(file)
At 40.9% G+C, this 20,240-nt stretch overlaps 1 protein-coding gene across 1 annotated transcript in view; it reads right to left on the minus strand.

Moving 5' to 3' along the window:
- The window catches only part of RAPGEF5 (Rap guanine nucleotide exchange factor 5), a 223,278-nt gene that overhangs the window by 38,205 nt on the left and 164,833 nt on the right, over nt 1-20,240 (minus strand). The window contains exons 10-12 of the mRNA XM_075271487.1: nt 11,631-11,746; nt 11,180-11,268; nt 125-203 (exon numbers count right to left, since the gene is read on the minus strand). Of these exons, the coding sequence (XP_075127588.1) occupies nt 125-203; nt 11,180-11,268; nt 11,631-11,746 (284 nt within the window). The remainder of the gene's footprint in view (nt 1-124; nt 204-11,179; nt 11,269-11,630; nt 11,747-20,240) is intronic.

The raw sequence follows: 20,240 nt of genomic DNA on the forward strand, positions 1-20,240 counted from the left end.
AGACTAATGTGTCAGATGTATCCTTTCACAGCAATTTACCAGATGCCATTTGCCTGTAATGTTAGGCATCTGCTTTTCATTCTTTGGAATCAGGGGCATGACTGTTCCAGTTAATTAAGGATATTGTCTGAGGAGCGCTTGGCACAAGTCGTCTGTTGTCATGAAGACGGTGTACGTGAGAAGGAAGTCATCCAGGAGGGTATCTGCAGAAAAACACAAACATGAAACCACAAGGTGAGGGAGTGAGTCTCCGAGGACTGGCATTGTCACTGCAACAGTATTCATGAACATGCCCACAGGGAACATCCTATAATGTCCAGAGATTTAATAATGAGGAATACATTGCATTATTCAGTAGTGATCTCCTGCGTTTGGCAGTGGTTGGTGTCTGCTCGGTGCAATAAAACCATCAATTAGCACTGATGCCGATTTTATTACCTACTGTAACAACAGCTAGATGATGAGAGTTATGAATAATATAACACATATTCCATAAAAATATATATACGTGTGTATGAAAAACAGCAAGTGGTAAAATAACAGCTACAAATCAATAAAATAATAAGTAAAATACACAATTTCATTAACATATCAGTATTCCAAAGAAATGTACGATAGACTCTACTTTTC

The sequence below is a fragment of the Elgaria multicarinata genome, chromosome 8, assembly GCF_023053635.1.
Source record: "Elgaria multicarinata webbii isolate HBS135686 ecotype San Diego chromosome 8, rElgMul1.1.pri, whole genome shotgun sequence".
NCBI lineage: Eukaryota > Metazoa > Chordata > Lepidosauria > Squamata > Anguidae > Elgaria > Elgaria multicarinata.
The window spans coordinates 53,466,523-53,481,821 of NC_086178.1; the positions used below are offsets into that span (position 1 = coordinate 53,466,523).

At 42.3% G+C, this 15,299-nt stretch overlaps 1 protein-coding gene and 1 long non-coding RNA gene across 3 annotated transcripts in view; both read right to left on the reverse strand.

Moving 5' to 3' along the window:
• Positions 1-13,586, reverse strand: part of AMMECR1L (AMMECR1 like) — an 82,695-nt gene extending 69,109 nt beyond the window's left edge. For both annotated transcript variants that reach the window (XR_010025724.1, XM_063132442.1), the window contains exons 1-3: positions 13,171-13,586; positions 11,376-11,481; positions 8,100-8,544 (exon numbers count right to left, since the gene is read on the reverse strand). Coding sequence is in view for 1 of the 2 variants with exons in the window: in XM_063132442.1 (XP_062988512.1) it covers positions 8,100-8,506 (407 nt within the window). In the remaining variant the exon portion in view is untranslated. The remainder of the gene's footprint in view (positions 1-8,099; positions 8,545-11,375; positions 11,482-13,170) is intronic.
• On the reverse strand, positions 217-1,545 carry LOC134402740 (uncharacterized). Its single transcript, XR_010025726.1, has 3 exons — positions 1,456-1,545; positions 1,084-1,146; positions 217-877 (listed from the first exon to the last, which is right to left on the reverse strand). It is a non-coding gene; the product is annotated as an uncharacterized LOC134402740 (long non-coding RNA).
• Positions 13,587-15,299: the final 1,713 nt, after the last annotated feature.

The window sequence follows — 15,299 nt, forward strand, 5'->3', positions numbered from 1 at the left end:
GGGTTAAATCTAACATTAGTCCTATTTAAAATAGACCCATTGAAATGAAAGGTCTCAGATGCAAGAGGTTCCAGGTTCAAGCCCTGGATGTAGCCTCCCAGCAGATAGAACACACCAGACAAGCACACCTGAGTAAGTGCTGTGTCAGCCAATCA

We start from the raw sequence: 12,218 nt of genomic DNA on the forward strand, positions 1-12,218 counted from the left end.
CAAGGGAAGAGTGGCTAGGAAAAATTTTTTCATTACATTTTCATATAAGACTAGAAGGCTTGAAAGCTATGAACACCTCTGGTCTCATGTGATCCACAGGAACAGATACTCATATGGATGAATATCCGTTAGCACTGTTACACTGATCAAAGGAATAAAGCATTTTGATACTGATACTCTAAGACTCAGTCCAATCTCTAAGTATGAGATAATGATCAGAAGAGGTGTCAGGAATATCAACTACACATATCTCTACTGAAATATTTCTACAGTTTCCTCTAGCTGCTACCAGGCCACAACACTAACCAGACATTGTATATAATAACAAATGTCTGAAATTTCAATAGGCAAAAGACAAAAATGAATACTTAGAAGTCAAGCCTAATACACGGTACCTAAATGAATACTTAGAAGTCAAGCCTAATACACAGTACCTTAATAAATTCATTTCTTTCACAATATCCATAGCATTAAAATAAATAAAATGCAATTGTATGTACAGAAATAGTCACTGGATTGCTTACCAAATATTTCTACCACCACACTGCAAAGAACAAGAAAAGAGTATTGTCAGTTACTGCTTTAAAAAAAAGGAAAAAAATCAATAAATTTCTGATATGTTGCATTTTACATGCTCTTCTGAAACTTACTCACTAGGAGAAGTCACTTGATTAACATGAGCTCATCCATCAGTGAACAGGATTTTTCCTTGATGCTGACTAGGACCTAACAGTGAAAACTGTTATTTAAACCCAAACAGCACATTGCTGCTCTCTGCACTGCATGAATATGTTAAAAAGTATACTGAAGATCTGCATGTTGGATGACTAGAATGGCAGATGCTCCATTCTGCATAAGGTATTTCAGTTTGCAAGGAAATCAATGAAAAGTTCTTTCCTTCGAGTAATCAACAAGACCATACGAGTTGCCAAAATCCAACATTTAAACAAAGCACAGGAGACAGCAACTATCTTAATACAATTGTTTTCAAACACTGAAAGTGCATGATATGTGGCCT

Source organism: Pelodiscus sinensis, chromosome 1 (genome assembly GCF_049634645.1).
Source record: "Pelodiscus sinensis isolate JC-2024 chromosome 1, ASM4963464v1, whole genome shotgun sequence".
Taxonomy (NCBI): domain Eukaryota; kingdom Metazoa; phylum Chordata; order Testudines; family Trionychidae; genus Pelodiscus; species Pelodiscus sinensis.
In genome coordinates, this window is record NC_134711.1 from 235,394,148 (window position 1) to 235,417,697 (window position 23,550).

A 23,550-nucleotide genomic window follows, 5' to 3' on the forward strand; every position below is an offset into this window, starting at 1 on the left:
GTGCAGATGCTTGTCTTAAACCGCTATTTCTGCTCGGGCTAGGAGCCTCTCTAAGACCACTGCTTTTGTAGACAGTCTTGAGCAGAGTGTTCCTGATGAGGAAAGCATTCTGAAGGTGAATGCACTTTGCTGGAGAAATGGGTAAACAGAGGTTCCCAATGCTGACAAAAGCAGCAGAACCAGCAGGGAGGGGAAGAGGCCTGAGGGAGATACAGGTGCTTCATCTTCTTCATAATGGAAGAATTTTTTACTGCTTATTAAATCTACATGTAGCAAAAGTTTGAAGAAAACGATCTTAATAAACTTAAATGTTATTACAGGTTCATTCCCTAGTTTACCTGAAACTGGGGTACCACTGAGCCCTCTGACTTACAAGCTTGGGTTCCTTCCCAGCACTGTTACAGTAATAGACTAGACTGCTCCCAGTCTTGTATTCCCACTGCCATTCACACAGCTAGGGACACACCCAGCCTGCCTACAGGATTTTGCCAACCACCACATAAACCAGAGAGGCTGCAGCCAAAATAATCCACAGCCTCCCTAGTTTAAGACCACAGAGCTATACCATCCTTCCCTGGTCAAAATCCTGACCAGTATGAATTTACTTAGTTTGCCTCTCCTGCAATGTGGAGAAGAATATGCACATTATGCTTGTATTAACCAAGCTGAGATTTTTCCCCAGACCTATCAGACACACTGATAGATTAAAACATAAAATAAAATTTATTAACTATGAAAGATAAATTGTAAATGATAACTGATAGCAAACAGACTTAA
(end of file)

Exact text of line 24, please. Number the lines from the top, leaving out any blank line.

GTGCAGATGCTTGTCTTAAACCGCTATTTCTGCTCGGGCTAGGAGCCTCTCTAAGACCACTGCTTTTGTAGACAGTCTTGAGCAGAGTGTTCCTGATGAGGAAAGCATTCTGAAGGTGAATGCACTTTGCTGGAGAAATGGGTAAACAGAGGTTCCCAATGCTGACAAAAGCAGCAGAACCAGCAGGGAGGGGAAGAGGCCTGAGGGAGATACAGGTGCTTCATCTTCTTCATAATGGAAGAATTTTTTACTGCTTATTAAATCTACATGTAGCAAAAGTTTGAAGAAAACGATCTTAATAAACTTAAATGTTATTACAGGTTCATTCCCTAGTTTACCTGAAACTGGGGTACCACTGAGCCCTCTGACTTACAAGCTTGGGTTCCTTCCCAGCACTGTTACAGTAATAGACTAGACTGCTCCCAGTCTTGTATTCCCACTGCCATTCACACAGCTAGGGACACACCCAGCCTGCCTACAGGATTTTGCCAACCACCACATAAACCAGAGAGGCTGCAGCCAAAATAATCCACAGCCTCCCTAGTTTAAGACCACAGAGCTATACCATCCTTCCCTGGTCAAAATCCTGACCAGTATGAATTTACTTAGTTTGCCTCTCCTGCAATGTGGAGAAGAATATGCACATTATGCTTGTATTAACCAAGCTGAGATTTTTCCCCAGACCTATCAGACACACTGATAGATTAAAACATAAAATAAAATTTATTAACTATGAAAGATAAATTGTAAATGATAACTGATAGCAAACAGACTTAA